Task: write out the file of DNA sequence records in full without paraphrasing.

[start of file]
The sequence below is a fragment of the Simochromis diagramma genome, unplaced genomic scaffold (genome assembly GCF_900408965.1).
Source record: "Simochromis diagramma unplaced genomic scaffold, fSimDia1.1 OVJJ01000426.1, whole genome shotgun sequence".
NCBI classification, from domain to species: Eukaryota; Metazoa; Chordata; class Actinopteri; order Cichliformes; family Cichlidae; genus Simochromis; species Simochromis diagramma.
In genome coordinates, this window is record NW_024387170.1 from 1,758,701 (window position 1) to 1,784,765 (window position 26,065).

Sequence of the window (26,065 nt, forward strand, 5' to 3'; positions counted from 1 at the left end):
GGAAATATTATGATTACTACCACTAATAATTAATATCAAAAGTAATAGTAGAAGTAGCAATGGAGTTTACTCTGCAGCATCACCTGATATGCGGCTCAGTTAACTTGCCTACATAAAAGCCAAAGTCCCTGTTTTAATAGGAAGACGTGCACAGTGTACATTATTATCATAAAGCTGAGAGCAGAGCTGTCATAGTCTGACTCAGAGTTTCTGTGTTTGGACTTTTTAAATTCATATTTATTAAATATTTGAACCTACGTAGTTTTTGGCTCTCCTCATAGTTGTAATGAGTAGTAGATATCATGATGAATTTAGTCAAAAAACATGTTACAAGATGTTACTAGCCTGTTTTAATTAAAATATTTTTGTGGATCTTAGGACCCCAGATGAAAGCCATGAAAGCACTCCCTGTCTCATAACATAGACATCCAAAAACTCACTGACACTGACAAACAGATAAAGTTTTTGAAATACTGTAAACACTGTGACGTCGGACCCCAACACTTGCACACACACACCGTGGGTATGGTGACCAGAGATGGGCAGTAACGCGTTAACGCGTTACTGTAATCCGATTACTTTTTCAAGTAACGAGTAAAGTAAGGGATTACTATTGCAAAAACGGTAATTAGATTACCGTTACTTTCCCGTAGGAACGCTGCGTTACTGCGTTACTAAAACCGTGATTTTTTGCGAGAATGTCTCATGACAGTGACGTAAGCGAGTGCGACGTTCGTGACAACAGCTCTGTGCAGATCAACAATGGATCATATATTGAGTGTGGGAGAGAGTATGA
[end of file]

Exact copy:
The sequence below is a fragment of the Simochromis diagramma genome, unplaced genomic scaffold (genome assembly GCF_900408965.1).
Source record: "Simochromis diagramma unplaced genomic scaffold, fSimDia1.1 OVJJ01000426.1, whole genome shotgun sequence".
NCBI classification, from domain to species: Eukaryota; Metazoa; Chordata; class Actinopteri; order Cichliformes; family Cichlidae; genus Simochromis; species Simochromis diagramma.
In genome coordinates, this window is record NW_024387170.1 from 1,758,701 (window position 1) to 1,784,765 (window position 26,065).

Sequence of the window (26,065 nt, forward strand, 5' to 3'; positions counted from 1 at the left end):
GGAAATATTATGATTACTACCACTAATAATTAATATCAAAAGTAATAGTAGAAGTAGCAATGGAGTTTACTCTGCAGCATCACCTGATATGCGGCTCAGTTAACTTGCCTACATAAAAGCCAAAGTCCCTGTTTTAATAGGAAGACGTGCACAGTGTACATTATTATCATAAAGCTGAGAGCAGAGCTGTCATAGTCTGACTCAGAGTTTCTGTGTTTGGACTTTTTAAATTCATATTTATTAAATATTTGAACCTACGTAGTTTTTGGCTCTCCTCATAGTTGTAATGAGTAGTAGATATCATGATGAATTTAGTCAAAAAACATGTTACAAGATGTTACTAGCCTGTTTTAATTAAAATATTTTTGTGGATCTTAGGACCCCAGATGAAAGCCATGAAAGCACTCCCTGTCTCATAACATAGACATCCAAAAACTCACTGACACTGACAAACAGATAAAGTTTTTGAAATACTGTAAACACTGTGACGTCGGACCCCAACACTTGCACACACACACCGTGGGTATGGTGACCAGAGATGGGCAGTAACGCGTTAACGCGTTACTGTAATCCGATTACTTTTTCAAGTAACGAGTAAAGTAAGGGATTACTATTGCAAAAACGGTAATTAGATTACCGTTACTTTCCCGTAGGAACGCTGCGTTACTGCGTTACTAAAACCGTGATTTTTTGCGAGAATGTCTCATGACAGTGACGTAAGCGAGTGCGACGTTCGTGACAACAGCTCTGTGCAGATCAACAATGGATCATATATTGAGTGTGGGAGAGAGTATGA